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Lessons From June 12



Recently, President Muhammadu Buhari took a commendable step towards righting the wrongs of 25 years ago when the General Ibrahim Babangida-led military junta annulled what was widely acclaimed as Nigeria ’s freest and fairest election conducted on June 12, 1993, by the National Electoral Commission (NEC) under the chairmanship of professor Humphrey Nwosu, which Chief Moshood Abiola was poised to win.
That annulment, the agitations for its revalidation and the military crackdown that followed cast Nigeria down a dangerous route that threatened the very foundations of our nationhood and brought the country to the brink of war.
It was Nigeria’s most trying period post-civil war as the repressive military government at the time came down very hard on pro-democracy activists. Some were clamped into detention. some were killed or maimed for life, while many were harried into exile. Many simply disappeared without trace, while few were assassinated, including Abiola’s wife, Kudirat.

The annulment also delayed the citizens’ desire for a return to democratic rule after the Babangida regime’s eight year long transition programme which consumed a whopping N40 billion.
Abiola himself was incarcerated by the military regime of the late General Sani Abacha and later died in 1998, few days after the sudden demise of his jailer himself, paving the way for the restoration of democracy a year later in 1999 following a short but successful transition midwifed by General Abdulsalami Abubakar (rtd). At the end, Chief Olusegun Obasanjo came from prison to become president. In Obasanjo’s inaugural speech, he proclaimed May 29, his inauguration day, as Democracy Day.

Notably, the monumental injustice surrounding June 12 remained unaddressed by successive administrations, both military and civilian, until President Buhari took the bold step to move the celebration of Democracy Day from May 29 to June 12 in recognition of that historic struggle to reclaim governance from the military. He also conferred the highest national honour of Grand Commander of the Federal Republic (GCFR) posthumously on Abiola, an award reserved for presidents and heads of state. His running mate, Ambassador Baba Gana Kingibe and the late pro-democracyand human rights advocate, Chief Gani Fawehinmi, were also awarded the second highest national honour, the Grand Commander of the Order of the Niger (GCON), respectively. The president also tendered an unreserved apology to the Abiola Family for the injustice done to it, pledging that such injustice would not be allowed again in the country.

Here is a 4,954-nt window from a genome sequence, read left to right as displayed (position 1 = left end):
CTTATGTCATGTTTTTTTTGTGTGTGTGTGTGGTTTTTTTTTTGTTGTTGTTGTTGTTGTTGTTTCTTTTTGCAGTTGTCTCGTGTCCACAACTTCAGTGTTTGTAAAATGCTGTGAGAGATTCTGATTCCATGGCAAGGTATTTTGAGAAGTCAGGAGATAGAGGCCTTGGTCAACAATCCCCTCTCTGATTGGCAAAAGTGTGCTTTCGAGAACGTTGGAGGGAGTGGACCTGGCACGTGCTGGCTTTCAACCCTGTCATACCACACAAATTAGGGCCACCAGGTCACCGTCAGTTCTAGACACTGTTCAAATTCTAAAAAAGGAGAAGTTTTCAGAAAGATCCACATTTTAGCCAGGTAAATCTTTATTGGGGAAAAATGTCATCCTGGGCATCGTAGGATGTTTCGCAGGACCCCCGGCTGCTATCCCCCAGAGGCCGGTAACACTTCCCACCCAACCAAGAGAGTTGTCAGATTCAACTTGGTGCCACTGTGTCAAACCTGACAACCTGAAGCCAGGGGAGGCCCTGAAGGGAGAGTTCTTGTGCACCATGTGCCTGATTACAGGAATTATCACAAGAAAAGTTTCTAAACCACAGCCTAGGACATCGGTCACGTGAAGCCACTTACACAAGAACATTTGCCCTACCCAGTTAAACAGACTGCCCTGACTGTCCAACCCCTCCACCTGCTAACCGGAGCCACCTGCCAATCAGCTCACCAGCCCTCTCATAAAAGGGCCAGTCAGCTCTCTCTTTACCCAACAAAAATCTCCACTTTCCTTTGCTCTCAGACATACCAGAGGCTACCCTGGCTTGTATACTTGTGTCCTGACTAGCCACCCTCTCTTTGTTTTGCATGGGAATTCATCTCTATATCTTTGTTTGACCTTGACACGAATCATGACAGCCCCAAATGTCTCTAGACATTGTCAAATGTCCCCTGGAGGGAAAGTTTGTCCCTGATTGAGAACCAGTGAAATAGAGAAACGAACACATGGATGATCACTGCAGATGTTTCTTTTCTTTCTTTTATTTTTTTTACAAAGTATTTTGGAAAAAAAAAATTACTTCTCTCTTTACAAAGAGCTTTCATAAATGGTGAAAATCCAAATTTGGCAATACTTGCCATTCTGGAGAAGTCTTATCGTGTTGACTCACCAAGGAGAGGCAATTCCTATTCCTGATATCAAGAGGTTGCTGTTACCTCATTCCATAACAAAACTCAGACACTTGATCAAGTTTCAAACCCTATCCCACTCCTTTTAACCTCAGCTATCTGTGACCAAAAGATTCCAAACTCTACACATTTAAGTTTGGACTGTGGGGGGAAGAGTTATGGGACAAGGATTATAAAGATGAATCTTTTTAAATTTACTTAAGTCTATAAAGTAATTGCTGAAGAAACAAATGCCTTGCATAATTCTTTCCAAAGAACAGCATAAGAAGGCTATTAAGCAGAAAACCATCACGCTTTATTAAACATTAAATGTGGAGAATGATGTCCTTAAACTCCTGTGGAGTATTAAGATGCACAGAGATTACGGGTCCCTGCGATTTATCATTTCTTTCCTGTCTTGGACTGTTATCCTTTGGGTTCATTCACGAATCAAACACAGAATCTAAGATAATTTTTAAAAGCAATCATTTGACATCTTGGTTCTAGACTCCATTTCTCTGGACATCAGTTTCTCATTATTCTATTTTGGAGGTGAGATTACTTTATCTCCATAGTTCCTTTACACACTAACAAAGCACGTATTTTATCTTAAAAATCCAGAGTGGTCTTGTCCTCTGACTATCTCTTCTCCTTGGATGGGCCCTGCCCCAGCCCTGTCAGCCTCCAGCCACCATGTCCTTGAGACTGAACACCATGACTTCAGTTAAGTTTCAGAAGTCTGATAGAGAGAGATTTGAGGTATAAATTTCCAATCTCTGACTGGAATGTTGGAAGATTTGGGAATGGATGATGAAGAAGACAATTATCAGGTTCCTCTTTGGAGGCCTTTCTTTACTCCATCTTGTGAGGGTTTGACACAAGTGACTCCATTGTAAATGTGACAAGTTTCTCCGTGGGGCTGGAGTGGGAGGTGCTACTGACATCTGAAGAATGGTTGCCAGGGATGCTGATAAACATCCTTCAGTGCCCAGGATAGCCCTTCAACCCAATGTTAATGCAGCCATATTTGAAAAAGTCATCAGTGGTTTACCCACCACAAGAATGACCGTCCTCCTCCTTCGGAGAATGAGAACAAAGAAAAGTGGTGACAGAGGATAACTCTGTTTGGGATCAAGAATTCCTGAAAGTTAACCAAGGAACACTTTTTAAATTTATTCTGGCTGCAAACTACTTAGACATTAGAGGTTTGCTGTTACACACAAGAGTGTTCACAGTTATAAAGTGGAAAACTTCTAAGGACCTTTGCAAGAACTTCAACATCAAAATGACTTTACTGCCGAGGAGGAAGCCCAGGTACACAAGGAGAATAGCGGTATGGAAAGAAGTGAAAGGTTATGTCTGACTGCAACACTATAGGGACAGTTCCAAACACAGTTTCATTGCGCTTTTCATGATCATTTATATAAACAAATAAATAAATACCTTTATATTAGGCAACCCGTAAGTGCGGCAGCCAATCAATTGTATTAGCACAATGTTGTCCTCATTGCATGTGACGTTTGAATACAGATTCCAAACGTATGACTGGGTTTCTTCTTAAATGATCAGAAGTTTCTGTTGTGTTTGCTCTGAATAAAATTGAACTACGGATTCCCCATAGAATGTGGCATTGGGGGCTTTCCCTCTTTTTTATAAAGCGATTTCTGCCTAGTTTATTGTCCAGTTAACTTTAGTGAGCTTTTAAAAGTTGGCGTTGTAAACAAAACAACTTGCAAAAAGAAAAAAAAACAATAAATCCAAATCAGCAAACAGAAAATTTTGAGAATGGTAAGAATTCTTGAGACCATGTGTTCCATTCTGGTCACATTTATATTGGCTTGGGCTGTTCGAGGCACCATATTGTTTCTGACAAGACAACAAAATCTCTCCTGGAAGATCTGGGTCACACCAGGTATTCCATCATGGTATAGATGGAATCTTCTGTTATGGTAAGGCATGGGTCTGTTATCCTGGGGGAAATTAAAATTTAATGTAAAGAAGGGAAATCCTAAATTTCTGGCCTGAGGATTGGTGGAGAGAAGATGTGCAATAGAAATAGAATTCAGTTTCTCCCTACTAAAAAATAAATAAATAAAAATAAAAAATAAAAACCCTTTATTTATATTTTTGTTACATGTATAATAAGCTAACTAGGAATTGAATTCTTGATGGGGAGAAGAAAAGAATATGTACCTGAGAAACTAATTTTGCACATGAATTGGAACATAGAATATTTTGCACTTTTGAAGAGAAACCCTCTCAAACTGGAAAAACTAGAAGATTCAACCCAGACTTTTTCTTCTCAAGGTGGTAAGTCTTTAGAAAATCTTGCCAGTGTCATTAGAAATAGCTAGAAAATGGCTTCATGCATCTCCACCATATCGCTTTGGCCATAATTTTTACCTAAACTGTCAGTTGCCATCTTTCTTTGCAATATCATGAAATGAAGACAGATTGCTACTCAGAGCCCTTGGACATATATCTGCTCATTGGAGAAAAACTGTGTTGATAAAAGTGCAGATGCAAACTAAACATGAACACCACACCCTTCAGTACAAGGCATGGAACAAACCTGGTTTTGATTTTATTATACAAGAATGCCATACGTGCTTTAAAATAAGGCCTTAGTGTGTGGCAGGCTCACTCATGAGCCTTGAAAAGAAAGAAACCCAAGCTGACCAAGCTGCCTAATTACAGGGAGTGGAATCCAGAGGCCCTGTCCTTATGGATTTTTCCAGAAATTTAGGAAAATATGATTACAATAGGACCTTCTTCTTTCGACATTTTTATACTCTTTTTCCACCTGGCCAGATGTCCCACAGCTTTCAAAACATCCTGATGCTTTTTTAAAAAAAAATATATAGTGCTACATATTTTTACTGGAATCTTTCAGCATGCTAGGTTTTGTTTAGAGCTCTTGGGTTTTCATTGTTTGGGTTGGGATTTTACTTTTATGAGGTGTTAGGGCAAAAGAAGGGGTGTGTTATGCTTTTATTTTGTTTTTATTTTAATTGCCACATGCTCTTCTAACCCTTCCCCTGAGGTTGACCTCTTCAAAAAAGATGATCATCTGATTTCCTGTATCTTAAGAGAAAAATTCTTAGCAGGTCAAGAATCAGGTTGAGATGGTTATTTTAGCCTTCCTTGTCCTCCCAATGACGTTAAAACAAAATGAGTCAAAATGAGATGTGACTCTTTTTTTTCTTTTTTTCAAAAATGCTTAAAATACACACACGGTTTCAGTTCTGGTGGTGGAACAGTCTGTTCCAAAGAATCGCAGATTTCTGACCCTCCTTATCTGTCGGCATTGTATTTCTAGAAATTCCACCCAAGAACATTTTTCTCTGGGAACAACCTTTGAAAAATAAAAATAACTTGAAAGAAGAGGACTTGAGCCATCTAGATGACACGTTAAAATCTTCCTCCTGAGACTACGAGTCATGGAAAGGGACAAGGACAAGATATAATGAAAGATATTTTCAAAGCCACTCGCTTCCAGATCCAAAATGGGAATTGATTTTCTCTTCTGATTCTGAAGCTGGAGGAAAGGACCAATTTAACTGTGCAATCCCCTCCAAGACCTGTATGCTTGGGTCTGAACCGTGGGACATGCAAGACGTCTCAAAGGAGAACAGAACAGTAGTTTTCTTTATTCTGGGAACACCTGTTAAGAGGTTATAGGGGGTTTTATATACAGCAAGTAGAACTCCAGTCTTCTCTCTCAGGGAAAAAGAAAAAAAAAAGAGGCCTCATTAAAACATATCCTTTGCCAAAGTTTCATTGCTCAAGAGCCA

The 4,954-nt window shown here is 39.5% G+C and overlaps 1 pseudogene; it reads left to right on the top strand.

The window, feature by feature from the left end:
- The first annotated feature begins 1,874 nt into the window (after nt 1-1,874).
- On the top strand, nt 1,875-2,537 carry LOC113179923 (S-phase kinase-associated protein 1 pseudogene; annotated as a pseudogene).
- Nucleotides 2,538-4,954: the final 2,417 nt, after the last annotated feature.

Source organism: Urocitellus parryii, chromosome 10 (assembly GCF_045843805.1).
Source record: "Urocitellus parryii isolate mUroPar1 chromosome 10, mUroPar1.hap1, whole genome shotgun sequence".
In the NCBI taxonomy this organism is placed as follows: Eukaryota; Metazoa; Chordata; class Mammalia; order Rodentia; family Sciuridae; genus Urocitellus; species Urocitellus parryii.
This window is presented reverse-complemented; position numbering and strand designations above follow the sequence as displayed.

As a newspaper, we commend the president for taking this redemptive step. As the Abiola family stated, this recognition has brought some healing to the land as regards the grave injustice of the past. Also praiseworthy was the promise by the federal government that the names of other persons who played active roles in that struggle will be compiled and honoured.

There are, however, lessons that our present democratic experience needs to learn from the events surrounding June 12.
First is the fact that free and fair election is a sine qua non in a democracy. The June 12 election was not perfect, but it was generally free and fair. The politicians of today should learn the value of fair contest by eschewing all forms of electoral malpractices and violence. Those negate the spirit of June 12. Also, the electoral umpires, like those that organised that historic election, must show uncommon determination to do the best they can in the discharge of their very important mandate. A situation in which electoral officials allow themselves to be compromised by desperate politicians to undermine the process does serious damage to all democracy stands for.
Nigerians, for the first time, voted in a Muslim-Muslim ticket in Abiola and Kingibe as president and vice president. In doing that, they showed unity of purpose by putting aside their religious differences in the collective pursuit of national interest which, at the time, was to rescue the country from military dictatorship. Sadly, the country is experiencing vestiges of religious intolerance which must not be allowed to fester. Rather, Nigeria’s diversity in ethnicity and faith should strengthen her bonds of unity and not weaken it.
Nigerians also need to recreate that June 12 struggle, this time round, to reclaim the country from corrupt politicians and public servants who have hijacked the democracy we all craved for since 1999 and are using their privileged positions to divert public funds into their private pockets, while the living conditions of the masses continue to deteriorate. These lamentable actions have meant that the much desired democracy has not produced the expected fruits. In this new struggle, we join the rest of Nigerians in demanding accountability, transparency and better governance from the leaders at all levels.





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